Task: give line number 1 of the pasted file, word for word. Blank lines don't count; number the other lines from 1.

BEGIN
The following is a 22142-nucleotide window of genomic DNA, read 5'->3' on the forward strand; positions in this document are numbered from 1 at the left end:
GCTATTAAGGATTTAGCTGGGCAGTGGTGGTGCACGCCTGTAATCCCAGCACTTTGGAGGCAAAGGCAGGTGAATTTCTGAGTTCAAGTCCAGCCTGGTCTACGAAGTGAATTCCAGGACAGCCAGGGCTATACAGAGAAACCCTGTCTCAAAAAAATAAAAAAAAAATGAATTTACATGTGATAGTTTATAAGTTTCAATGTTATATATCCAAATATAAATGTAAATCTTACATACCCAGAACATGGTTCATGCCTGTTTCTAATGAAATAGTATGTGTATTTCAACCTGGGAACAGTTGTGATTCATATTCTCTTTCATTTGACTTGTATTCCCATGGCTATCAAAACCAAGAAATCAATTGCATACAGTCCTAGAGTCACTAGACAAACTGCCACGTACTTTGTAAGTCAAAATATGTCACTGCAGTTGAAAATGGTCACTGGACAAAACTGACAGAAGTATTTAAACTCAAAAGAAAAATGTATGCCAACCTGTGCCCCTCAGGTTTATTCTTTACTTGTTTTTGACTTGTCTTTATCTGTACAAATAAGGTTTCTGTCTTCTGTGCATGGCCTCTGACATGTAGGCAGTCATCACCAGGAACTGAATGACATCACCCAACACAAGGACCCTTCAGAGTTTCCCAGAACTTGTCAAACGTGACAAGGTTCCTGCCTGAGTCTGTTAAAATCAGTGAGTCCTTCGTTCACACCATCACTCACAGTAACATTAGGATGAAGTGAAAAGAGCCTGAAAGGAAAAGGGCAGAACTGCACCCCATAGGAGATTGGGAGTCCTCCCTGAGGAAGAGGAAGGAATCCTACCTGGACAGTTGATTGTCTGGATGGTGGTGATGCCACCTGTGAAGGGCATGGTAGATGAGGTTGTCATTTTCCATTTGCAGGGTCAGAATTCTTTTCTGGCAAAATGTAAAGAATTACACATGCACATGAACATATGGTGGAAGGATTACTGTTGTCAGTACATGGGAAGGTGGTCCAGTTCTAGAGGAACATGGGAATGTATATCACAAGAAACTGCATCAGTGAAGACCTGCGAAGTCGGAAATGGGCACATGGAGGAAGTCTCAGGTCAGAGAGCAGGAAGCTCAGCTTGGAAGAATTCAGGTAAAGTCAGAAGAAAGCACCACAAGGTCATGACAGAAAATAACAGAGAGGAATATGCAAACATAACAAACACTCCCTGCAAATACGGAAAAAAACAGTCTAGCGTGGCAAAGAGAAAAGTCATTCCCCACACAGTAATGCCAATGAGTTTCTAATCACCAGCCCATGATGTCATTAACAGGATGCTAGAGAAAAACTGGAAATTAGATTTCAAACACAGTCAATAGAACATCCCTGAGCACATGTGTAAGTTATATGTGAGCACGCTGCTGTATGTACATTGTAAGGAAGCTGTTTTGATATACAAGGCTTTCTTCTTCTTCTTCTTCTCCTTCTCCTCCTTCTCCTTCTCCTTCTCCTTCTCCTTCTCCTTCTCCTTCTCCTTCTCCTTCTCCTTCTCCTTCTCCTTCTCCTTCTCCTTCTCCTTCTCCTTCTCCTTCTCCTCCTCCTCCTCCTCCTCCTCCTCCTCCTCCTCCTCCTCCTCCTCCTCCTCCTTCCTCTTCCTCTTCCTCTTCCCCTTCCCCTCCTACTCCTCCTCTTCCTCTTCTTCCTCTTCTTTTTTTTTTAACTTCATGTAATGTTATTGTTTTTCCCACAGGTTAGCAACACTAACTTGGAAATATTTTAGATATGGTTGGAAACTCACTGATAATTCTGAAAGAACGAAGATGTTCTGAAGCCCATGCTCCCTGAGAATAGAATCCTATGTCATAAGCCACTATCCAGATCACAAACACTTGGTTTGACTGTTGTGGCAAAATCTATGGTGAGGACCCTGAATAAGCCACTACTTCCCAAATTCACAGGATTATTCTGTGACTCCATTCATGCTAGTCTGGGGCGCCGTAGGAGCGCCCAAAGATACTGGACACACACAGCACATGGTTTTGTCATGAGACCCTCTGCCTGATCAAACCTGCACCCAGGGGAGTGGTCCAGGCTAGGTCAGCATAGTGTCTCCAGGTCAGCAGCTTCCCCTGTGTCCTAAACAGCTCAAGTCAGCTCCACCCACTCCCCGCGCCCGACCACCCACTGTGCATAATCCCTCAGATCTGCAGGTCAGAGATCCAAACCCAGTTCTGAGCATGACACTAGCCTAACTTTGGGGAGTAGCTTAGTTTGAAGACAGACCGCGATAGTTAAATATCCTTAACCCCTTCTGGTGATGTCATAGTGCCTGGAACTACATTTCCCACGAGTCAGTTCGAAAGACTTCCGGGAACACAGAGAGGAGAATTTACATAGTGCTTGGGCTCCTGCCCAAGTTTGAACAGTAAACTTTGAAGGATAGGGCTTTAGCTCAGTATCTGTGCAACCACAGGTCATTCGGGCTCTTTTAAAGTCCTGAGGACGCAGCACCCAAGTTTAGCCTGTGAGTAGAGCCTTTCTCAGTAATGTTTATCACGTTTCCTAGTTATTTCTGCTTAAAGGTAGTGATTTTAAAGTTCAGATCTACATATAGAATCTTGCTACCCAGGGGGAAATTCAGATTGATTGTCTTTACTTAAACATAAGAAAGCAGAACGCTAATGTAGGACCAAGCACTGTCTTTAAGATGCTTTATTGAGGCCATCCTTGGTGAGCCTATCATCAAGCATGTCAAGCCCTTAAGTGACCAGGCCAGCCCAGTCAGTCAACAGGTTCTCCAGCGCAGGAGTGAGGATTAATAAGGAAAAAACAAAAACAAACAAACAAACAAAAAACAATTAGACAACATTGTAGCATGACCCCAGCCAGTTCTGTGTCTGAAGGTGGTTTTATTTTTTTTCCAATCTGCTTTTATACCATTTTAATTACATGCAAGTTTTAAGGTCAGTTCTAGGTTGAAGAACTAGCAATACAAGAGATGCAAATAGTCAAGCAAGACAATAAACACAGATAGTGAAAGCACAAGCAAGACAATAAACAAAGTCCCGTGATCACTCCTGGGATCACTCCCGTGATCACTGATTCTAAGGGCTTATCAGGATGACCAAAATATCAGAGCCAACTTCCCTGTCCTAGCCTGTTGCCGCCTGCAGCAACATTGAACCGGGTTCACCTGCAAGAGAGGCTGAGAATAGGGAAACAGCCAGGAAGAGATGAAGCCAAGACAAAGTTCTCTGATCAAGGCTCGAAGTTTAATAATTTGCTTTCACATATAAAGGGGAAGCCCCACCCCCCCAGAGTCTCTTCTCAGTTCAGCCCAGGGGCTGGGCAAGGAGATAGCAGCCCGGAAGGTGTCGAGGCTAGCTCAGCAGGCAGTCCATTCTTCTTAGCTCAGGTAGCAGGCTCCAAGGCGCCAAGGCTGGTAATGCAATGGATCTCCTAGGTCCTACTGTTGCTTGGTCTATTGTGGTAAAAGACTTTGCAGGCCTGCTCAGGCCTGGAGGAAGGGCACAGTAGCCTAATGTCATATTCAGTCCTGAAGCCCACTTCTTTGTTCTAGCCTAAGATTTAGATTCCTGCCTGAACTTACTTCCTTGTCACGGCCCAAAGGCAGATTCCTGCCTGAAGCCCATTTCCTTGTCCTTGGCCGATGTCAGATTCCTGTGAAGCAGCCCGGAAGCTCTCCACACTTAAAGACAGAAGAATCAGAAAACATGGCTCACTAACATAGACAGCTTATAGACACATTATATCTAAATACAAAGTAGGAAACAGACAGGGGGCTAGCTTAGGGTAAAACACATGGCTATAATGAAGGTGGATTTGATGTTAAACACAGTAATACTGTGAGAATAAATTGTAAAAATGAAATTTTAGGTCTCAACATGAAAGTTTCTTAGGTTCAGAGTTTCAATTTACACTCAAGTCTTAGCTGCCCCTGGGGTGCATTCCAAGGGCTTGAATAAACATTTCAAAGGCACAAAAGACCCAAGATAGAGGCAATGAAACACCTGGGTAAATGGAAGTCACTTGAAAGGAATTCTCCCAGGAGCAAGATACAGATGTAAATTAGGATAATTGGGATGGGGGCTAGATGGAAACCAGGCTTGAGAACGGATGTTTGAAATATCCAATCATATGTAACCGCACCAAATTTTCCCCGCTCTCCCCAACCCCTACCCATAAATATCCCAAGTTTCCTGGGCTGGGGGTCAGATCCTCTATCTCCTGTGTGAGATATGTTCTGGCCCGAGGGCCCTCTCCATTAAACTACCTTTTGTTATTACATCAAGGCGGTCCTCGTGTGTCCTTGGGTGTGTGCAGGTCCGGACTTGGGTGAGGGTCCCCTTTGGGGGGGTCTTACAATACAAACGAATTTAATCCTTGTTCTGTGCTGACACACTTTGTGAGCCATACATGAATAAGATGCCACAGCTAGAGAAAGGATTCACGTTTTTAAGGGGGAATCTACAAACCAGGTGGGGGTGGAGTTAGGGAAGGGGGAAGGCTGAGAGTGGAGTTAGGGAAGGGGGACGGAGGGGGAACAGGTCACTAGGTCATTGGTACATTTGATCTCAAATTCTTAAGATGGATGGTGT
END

The following is a 22142-nucleotide window of genomic DNA, read 5'->3' on the forward strand; positions in this document are numbered from 1 at the left end: